Tuesday, December 8, 2020

Space 1979 Phase 2: The one with Freddy Kreuger and My Favorite Martian


Galaxy of Terror

What Year?: 1981

Classification: Runnerup/ Anachronistic Outlier

Rating: For Crying Out Loud!!! (2/5)          


I’ve now been doing this feature long enough to pass what I originally considered a possible end point. To mark the transition, I’ve been considering some movies I either put off or didn’t find suitable previously. It was only fitting that the first up would be the one movie everyone was probably expecting me to do all along, but one which I was never convinced belongs here and definitely was skittish about watching again. So here is Galaxy of Terror, usually considered one of the most infamous knockoffs in history… but as in the movie itself, not all is as it seems.

Our story begins with a standard setup of an ill-fated expedition whose last member is done in by an unseen force. Then in a real twist, we meet a mysterious figure called the Master, seemingly something between a mystic and a monarch, who takes enough interest to send a second team. We then meet a mixed bag of a crew with more than its share of paranoid military types, including the survivor of another ill-fated expedition. Our established protagonist is Cabren, second or third in command, supported by his lady love Alluma, the solemn ship’s cook Kore, and a familiar-looking crewmen named Ranger. After a very rough landing, they discover the previous crew already dead (after shooting one of them anyway), but still venture out to explore a huge alien pyramid nearby. The body count quickly goes off as they are picked off, not by a single or consistent monster but a series of unlikely apparitions. As the crew dwindles down to the final few, Ranger theorizes that the pyramid itself is creating their attackers as projections of their own fears. Then Cabren discovers that Kore is more than he seems, and possibly the greatest threat of all.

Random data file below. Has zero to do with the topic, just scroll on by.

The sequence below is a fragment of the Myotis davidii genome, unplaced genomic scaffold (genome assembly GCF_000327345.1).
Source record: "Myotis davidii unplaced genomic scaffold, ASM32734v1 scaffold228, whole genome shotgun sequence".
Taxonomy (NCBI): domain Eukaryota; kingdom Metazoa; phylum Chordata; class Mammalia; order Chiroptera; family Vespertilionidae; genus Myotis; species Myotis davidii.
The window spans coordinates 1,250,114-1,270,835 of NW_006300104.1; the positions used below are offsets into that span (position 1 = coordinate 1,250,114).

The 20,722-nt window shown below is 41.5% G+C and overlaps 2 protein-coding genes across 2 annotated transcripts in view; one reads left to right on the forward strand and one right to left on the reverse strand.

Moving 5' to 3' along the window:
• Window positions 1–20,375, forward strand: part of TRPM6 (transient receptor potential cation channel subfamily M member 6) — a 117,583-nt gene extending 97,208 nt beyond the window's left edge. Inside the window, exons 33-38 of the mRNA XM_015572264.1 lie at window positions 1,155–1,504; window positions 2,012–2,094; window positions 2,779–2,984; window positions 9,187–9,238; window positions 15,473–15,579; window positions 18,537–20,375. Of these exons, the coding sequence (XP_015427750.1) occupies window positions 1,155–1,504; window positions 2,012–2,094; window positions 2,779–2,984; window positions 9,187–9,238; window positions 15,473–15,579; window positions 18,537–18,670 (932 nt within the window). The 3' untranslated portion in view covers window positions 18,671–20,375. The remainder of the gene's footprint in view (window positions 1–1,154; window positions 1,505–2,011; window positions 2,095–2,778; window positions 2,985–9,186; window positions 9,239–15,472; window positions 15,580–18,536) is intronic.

Galaxy of Terror was produced by Roger Corman, part of a string of Star Wars and Alien knockoffs and “runnerups” that included Starcrash, Battle Beyond the Stars and Forbidden World. The story was evidently influenced by early versions of Dan O’Bannon’s script for Alien, which per the lore was offered to Corman before being snapped up by 20th Century Fox. The finished film was directed and cowritten by Bruce D. Clark, with James Cameron as production designer. Veteran Edward Albert, known for the crypto-biography The Greek Tycoon among others, was cast as Cabren, with Ray Walston of My Favorite Martian as Kore and Robert Englund before his Nightmare on Elm Street break as Ranger. Taaffe O’Connell was reportedly sought out for a possible nude scene, which became an infamous attack sequence. The movie made an estimated $4 million at the box office, a little more than twice its $1.8M budget. It did not receive an authorized disk release until 2010, but has been available on digital video, including free streaming on Netflix and Amazon Prime at various times.